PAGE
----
Use of spinal cord stimulation (SCM) is not associated with reduction in opioid use or nonpharmacologic pain intervention at 2 years, compared to conventional medical management (CMM), and is associated with higher costs and complications, new research suggests. However, at least one expert says the study has shortcomings.
In the retrospective study, researchers compared over 7500 matched patients who had received either SCM or CMM and found that during the first 12 months, those treated with SCS had higher odds of long-term opioid use but were less likely to undergo procedures such as corticosteroid injections, radiofrequency ablation, and spinal surgery. During the second year, there was no significant difference between the groups.
During the 2-year study, close to 20% of those treated with SCS had SCS-related complications, and a little over a fifth underwent device revisions and/or removals. Total costs of care were dramatically higher for SCS than for CMM during the first year but were similar during the second year.
“Our findings suggest that spinal cord stimulators add high cost and have significant risk to patients; these devices are unlikely to provide significant pain relief to patients suffering from chronic pain,” lead author Sanket S. Dhruva, MD, MHS, assistant professor of medicine, University of California, San Francisco, School of Medicine, told Medscape Medical News.
“The clinical implication is that physicians should use guideline-based nonpharmacologic therapy as first-line treatment for pain and follow that, as needed, with carefully selected pharmacologic therapies and treat concurrent conductions, including anxiety and depression,” Dhruva said.
The study was published online November 28 in JAMA Neurology.
“We know that SCSs are increasingly commonly used in clinical practice and have even been suggested as a device-based alternative to opioids for patients with chronic pain,” Dhruva said.
“However, the current evidence base for SCSs includes primarily small studies, and there are few independent, large, real-world evaluations; and thus, we aimed to conduct one of the most rigorous studies possible outside of a prospective randomized, double-blind, placebo procedure–controlled trial.”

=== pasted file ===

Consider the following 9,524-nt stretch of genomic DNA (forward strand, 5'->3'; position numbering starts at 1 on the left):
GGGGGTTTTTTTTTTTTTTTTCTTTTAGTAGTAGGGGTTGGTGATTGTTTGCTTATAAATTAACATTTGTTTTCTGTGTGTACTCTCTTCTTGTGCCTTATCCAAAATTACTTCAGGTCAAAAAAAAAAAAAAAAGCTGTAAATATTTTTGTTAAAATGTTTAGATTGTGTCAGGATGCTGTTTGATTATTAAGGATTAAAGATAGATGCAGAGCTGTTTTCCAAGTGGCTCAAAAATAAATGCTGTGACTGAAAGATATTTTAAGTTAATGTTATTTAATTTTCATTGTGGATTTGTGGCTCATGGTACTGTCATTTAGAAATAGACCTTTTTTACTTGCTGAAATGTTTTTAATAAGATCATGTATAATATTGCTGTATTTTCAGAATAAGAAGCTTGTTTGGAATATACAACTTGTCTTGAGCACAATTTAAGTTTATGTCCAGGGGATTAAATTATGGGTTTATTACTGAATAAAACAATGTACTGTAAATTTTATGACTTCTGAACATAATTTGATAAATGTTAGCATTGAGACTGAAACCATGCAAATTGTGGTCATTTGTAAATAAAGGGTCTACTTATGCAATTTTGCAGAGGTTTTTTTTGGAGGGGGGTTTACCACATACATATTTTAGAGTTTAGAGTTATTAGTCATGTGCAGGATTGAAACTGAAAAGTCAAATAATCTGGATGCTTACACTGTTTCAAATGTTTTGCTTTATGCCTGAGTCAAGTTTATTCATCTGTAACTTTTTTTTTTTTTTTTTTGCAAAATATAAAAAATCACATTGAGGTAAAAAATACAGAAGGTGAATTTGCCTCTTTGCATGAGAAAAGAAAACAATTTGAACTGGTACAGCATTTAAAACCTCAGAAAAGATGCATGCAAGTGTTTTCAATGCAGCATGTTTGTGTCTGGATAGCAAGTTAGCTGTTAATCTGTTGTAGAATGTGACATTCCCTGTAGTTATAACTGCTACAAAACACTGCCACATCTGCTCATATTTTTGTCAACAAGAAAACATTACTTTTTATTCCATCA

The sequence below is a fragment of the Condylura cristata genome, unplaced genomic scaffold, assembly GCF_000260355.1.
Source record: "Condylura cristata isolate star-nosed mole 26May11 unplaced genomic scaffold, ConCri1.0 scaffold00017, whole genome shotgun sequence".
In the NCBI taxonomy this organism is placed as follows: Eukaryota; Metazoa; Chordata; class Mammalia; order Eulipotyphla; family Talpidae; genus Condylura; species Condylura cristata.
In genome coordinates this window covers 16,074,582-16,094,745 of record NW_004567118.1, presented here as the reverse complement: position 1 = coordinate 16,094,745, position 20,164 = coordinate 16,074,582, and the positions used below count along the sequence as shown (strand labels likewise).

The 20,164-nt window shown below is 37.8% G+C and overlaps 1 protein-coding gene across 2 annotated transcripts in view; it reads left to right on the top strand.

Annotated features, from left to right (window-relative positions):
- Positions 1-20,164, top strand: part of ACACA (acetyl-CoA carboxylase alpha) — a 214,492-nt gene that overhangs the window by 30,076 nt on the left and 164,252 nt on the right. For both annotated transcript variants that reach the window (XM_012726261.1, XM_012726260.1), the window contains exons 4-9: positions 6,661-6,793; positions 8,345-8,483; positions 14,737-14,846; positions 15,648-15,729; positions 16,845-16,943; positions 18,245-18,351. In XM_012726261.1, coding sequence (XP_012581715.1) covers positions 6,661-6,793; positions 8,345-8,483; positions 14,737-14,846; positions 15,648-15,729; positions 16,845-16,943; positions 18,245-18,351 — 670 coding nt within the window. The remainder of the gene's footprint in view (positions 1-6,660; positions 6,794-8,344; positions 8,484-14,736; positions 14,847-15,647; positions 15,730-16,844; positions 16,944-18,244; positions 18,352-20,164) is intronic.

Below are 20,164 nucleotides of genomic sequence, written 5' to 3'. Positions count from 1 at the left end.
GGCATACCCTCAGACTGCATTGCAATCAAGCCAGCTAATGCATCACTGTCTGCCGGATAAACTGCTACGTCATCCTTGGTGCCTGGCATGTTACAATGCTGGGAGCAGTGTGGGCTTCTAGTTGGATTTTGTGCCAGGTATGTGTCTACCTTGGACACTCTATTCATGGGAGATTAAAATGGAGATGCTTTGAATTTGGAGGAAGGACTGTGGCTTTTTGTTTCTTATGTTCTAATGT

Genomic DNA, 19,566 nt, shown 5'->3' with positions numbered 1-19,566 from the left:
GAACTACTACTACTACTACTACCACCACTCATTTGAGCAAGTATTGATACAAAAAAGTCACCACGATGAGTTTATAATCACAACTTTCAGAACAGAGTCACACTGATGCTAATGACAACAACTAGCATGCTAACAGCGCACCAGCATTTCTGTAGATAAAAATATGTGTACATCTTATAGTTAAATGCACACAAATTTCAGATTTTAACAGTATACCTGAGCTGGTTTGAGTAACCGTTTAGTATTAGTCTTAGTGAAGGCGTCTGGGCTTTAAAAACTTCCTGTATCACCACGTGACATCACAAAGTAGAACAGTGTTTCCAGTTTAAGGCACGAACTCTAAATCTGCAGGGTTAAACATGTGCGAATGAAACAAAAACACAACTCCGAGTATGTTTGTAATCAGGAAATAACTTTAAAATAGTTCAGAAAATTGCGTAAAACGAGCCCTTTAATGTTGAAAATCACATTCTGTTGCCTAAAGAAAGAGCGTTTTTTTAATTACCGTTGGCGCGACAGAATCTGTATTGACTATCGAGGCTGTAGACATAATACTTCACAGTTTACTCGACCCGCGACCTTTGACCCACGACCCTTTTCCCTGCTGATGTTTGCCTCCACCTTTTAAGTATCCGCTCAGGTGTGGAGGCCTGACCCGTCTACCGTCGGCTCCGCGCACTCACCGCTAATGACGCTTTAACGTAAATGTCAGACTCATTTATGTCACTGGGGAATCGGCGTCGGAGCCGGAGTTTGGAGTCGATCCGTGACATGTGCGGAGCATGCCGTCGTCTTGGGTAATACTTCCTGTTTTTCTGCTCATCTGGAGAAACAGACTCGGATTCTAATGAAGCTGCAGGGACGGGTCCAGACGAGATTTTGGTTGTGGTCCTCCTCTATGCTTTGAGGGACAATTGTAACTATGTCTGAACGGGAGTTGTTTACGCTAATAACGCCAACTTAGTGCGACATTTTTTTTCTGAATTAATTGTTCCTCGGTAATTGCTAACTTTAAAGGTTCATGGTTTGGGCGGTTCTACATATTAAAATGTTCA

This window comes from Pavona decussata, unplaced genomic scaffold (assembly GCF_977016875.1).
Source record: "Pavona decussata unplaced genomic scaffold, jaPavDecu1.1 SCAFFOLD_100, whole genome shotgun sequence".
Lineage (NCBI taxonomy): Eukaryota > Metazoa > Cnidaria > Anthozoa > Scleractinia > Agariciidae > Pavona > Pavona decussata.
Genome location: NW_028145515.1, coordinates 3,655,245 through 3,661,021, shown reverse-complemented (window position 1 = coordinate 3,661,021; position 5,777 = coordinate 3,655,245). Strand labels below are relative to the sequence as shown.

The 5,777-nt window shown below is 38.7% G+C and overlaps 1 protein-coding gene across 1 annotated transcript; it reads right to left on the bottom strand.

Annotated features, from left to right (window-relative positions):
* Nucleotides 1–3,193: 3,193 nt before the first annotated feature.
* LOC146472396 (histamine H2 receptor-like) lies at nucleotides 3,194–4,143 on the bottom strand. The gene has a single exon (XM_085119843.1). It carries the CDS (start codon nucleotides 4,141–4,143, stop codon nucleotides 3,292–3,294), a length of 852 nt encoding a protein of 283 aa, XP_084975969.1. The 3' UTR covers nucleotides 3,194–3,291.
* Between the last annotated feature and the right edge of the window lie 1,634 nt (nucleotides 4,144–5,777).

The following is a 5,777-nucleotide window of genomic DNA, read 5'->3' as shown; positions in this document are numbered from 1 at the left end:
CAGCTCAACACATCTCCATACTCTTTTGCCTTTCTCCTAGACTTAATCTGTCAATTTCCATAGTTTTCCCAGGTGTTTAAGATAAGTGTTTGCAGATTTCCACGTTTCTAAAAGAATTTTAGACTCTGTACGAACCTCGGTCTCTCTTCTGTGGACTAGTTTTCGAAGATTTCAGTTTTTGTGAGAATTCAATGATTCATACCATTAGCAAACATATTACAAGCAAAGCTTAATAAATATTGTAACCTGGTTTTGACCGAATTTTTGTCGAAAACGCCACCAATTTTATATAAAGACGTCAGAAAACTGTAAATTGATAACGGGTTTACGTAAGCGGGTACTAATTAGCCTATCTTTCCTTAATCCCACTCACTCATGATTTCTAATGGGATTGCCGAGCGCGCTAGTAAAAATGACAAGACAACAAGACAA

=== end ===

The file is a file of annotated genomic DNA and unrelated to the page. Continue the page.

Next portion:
The researchers turned to longitudinal medical and pharmacy claims from Medicare Advantage enrollees drawn from Optum Labs Data Warehouse (February 1, 2021, to August 31, 2022).
They included in their study patients (n = 7560; mean [SD] age, 63.5 [12.5] years; 40.7% men; 59.3% women; 77.9% White; 11.9% Black; 6.4% Hispanic; and 0.7% Asian) with incident diagnosis codes for failed back surgery syndrome, complex regional pain syndrome, chronic pain syndrome, and other chronic postsurgical back and extremity pain.
The study utilized a 1:5 propensity-matched retrospective design (n = 1260 in the SCS cohort and 6300 in the CMM cohort). SCS patients had to have received a permanent, rather than a trial, implant. CMM consisted of pain medications, spine surgery, radiofrequency ablation, epidural and facet corticosteroid injections, and conservative nonpharmacologic therapies (physical therapy, chiropractic, and acupuncture).
Long-term opioid use and epidural and facet corticosteroid injection use from 1–12 and 13–24 months after the index date (primary outcomes) were “surrogates” for primary long-term pain treatment modalities.
Other outcomes included medications and treatments (long-acting opioid use; radiofrequency ablations; new spine surgeries; and filling prescriptions for nonsteroidal anti-inflammatory drugs, systemic corticosteroids, antidepressants, gabapentinoids, and benzodiazepines); healthcare utilization, total costs of care, postprocedural complications; and SCS removal and revision.
At baseline, 79% of the patients who were treated with SCS also received opioids, and 15.4% were receiving rehabilitative therapies.
During the first year, patients treated with SCSs had higher odds of long-term opioid use but lower odds of utilizing other procedures and medications. During the second year, there was no difference between the groups in long-term opioid use or utilization of other procedures and medications.
Table. Adjusted Odds Ratios for SCS vs CMM (95% CI)
|Outcome||1–12 months||13–24 months|